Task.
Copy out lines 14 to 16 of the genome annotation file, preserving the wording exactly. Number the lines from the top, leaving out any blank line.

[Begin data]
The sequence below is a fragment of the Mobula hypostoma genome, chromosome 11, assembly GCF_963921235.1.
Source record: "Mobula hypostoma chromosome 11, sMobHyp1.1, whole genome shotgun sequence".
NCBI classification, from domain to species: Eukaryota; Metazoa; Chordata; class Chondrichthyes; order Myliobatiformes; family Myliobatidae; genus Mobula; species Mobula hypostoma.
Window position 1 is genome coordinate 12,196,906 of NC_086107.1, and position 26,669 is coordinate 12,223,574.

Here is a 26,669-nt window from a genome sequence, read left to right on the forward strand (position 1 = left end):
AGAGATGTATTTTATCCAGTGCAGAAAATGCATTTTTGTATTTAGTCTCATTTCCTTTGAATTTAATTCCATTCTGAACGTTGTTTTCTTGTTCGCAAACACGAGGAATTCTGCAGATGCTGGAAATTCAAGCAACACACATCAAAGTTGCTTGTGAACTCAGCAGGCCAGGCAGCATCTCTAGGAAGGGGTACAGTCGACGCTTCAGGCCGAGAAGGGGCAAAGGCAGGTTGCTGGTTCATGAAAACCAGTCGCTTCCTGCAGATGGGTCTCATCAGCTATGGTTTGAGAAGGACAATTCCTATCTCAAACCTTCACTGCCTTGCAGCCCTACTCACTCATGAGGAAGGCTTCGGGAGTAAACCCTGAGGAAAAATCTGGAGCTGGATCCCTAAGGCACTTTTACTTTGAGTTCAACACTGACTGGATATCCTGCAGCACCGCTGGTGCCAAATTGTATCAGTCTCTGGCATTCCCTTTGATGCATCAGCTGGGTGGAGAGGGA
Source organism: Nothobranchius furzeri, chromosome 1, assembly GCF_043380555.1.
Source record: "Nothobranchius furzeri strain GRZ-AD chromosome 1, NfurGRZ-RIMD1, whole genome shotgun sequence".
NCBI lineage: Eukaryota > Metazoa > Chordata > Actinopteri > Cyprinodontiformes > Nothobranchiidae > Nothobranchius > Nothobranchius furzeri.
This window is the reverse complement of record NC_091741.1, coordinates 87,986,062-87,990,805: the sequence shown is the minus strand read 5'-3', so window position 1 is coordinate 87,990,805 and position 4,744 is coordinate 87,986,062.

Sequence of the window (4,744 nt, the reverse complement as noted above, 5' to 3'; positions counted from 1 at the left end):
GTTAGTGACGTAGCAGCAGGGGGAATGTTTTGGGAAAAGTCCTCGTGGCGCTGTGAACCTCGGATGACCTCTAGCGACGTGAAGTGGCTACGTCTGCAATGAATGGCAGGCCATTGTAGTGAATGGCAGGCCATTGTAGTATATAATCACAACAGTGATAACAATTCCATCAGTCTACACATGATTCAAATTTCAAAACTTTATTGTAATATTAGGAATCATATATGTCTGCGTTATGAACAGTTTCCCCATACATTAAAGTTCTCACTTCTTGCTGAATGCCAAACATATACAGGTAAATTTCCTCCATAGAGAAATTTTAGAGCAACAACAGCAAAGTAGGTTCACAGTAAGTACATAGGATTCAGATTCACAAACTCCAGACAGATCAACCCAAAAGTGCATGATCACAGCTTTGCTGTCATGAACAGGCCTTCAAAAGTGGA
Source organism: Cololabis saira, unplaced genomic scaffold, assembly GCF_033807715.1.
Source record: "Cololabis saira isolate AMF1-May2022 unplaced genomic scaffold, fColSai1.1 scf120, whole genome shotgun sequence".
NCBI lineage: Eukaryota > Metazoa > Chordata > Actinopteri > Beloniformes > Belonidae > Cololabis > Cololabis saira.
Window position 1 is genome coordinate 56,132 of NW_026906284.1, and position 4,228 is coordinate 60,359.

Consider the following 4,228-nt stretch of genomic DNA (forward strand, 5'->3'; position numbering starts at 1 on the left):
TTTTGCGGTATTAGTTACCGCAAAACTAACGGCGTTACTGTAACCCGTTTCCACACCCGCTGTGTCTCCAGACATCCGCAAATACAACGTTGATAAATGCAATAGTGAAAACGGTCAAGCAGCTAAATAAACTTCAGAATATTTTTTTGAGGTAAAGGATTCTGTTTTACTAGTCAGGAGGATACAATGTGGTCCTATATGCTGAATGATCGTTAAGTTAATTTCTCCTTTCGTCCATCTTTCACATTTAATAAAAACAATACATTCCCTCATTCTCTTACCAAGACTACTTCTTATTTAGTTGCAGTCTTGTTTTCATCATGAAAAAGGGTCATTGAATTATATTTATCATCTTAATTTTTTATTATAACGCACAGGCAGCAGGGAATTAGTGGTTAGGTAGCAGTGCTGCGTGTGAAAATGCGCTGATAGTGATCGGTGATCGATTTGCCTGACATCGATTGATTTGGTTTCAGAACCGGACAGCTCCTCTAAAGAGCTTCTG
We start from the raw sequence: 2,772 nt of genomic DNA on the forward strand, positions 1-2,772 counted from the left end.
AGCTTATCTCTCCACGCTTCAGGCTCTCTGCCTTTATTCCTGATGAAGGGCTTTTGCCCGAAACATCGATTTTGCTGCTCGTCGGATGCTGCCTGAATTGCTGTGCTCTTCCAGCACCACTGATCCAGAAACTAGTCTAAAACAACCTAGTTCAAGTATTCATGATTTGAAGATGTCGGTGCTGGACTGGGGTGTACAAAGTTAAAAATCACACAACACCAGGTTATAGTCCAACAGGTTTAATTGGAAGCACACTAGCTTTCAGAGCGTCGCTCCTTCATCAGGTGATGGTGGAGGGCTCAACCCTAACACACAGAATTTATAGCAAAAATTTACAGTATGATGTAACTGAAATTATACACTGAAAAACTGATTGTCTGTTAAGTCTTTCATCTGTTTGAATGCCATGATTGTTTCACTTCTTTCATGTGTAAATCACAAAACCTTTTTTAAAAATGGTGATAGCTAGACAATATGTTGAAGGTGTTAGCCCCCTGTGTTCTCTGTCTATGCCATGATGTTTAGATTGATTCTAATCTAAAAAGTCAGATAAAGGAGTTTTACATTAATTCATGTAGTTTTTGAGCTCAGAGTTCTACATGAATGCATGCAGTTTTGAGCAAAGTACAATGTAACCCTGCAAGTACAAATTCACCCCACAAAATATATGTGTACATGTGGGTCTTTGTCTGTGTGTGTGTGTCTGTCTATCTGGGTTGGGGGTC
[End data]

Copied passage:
Source record: "Cololabis saira isolate AMF1-May2022 unplaced genomic scaffold, fColSai1.1 scf120, whole genome shotgun sequence".
NCBI lineage: Eukaryota > Metazoa > Chordata > Actinopteri > Beloniformes > Belonidae > Cololabis > Cololabis saira.
Window position 1 is genome coordinate 56,132 of NW_026906284.1, and position 4,228 is coordinate 60,359.